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I'm spinning through a bunch of elements, and want to add a link which will run a short snippet of JavaScript. I'm doing this will a content script in a Chrome extension. The function do_something is defined in the same file as my_func, and is part of the Chrome extension.

my_func looks like this:

function my_func() {
    $(".matching_class").each(function() {
        $(this).html('<a href="javascript:do_something();">foo</a>');
    });
}

Problem is, when I click on my shiny links, I get this:

Uncaught ReferenceError: do_something is not defined

How can I reference do_something from my_func?

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Have you missed opening bracket ?? $(this).html('<a href="javascript:do_something();">foo</a>'); –  Ved Jan 30 '12 at 9:06
    
@programmer_1 - nice spot, yes - I had, but not in my actual code, just the shortened example I posted! –  Dominic Rodger Jan 30 '12 at 9:08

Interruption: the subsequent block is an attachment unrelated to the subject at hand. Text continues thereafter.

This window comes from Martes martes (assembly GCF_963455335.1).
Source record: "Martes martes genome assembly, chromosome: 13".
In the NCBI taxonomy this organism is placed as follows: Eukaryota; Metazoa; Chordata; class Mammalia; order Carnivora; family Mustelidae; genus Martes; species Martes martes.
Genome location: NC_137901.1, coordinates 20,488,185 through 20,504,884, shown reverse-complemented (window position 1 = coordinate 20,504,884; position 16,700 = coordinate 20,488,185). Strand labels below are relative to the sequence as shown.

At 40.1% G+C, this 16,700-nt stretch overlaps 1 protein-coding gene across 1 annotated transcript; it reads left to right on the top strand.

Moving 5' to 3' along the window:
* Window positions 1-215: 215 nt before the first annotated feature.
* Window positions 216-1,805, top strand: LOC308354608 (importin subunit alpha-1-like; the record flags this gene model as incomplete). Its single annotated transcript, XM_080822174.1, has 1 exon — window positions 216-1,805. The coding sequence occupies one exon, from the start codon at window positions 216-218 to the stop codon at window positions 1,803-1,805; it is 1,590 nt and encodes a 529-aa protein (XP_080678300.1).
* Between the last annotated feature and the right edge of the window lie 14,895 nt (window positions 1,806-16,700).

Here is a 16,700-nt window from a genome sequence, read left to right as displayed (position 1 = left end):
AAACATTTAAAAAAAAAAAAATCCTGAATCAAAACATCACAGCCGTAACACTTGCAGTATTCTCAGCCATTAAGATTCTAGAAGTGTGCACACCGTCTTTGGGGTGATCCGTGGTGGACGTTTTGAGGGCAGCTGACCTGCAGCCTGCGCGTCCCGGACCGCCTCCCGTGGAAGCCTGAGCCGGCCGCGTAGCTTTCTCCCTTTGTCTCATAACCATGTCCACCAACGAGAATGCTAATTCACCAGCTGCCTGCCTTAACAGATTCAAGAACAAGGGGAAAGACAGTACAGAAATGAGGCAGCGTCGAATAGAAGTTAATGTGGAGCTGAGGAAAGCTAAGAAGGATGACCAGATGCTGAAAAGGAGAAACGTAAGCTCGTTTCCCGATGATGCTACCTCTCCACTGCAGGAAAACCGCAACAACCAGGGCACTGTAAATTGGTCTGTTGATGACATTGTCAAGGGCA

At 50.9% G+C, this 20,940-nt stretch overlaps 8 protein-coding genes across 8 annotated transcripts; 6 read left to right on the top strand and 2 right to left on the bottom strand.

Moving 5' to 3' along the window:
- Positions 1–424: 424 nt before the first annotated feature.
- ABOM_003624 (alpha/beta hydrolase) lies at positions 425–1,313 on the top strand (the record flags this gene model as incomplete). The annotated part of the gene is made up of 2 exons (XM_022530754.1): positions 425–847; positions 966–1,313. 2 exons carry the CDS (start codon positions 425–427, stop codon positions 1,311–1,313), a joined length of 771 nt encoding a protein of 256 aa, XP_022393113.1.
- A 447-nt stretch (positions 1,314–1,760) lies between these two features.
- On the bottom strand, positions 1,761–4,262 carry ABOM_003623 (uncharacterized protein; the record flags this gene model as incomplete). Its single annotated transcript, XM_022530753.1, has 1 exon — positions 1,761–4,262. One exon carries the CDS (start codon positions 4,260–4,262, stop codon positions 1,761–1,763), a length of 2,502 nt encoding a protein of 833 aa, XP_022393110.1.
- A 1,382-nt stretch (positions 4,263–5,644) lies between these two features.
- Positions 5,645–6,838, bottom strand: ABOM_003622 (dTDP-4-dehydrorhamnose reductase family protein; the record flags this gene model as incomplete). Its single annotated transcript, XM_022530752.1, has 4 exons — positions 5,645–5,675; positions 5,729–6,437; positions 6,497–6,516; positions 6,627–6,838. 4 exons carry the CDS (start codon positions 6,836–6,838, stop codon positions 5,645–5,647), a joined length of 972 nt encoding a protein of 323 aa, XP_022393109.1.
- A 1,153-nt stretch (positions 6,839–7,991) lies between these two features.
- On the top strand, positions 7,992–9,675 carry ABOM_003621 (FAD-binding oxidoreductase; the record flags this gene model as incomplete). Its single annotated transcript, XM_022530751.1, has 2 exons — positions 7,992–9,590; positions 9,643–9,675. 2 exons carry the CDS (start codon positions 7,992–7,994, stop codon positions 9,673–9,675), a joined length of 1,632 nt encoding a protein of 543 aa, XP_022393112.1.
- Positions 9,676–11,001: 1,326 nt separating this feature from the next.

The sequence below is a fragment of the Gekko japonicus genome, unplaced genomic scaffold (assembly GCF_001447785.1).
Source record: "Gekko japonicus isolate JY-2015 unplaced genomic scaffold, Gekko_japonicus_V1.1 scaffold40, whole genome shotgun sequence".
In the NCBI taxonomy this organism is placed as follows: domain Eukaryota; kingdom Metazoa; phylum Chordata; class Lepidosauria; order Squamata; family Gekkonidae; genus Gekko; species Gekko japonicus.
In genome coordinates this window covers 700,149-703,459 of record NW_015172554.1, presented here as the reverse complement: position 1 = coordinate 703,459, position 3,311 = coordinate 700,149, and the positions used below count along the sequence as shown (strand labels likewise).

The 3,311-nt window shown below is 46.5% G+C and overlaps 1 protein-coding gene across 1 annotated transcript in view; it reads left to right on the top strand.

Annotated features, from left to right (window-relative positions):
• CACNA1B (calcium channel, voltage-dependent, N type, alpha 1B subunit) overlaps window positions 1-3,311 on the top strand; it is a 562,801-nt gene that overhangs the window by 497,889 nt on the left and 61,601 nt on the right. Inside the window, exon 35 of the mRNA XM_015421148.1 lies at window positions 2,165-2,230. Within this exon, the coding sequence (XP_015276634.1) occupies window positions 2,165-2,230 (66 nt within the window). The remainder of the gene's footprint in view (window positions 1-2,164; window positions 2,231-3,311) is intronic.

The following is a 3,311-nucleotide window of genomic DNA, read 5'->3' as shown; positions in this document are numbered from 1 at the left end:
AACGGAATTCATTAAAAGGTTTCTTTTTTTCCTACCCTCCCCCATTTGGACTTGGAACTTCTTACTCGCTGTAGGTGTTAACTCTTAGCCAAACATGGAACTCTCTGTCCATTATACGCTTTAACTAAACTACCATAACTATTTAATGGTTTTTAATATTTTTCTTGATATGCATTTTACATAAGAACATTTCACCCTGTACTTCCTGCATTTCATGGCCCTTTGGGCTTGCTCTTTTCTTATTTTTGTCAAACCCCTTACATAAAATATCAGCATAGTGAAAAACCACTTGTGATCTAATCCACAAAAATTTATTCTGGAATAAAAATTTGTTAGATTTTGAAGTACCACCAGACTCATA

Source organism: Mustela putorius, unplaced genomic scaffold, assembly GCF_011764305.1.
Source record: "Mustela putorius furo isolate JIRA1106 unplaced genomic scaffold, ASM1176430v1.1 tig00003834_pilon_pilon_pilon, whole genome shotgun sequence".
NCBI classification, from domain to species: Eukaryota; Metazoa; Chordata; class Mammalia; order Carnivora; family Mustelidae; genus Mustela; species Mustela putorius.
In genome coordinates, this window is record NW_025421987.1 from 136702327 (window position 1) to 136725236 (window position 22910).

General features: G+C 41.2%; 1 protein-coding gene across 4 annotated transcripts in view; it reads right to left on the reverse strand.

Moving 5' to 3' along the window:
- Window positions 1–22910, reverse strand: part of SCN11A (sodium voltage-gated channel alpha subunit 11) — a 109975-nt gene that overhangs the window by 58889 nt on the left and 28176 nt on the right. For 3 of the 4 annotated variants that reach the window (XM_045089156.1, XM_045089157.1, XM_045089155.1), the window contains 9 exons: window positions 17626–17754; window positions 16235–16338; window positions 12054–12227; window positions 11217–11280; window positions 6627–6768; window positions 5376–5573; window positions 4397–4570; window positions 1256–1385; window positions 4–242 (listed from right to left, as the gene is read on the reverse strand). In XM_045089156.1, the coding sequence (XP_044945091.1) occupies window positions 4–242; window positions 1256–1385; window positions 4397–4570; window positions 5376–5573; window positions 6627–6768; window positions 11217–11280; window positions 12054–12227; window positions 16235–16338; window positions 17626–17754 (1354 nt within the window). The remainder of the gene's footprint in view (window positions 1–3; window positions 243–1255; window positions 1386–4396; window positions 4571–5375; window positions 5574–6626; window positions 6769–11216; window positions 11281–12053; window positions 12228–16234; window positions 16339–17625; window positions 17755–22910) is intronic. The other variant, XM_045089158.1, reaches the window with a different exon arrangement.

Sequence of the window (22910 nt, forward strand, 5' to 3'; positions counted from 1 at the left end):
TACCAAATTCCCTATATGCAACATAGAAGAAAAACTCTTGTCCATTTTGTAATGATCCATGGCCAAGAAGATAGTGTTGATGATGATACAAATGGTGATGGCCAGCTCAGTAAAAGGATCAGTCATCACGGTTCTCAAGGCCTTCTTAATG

2 Answers 2

up vote 1 down vote accepted

It would probably be better practice to bind your function to the click event of the hyperlink rather than injecting a call to javascript: my_func();

Something along these lines (untested):

$(".matching_class").each(function() {
    $this.bind('click', do_something);
});

or with an anonymous function:

$(".matching_class").each(function() {
    $this.bind('click', function() {
        //do_somethintg code
    });
});
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The anonymous function approach works for me - I can even call do_something from inside there and that seems to work. Thanks! –  Dominic Rodger Jan 30 '12 at 9:22
    
no problem, glad it helped –  dougajmcdonald Jan 30 '12 at 9:35

Try to place do_something function before my_func.

It may be because of when you call do_something it may not find my_func as it is defined after my_func.

As A JavaScript engine is an interpreter that interprets JavaScript source code and executes the script accordingly.

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Thanks for the answer, but sadly I've already done that. –  Dominic Rodger Jan 30 '12 at 9:05

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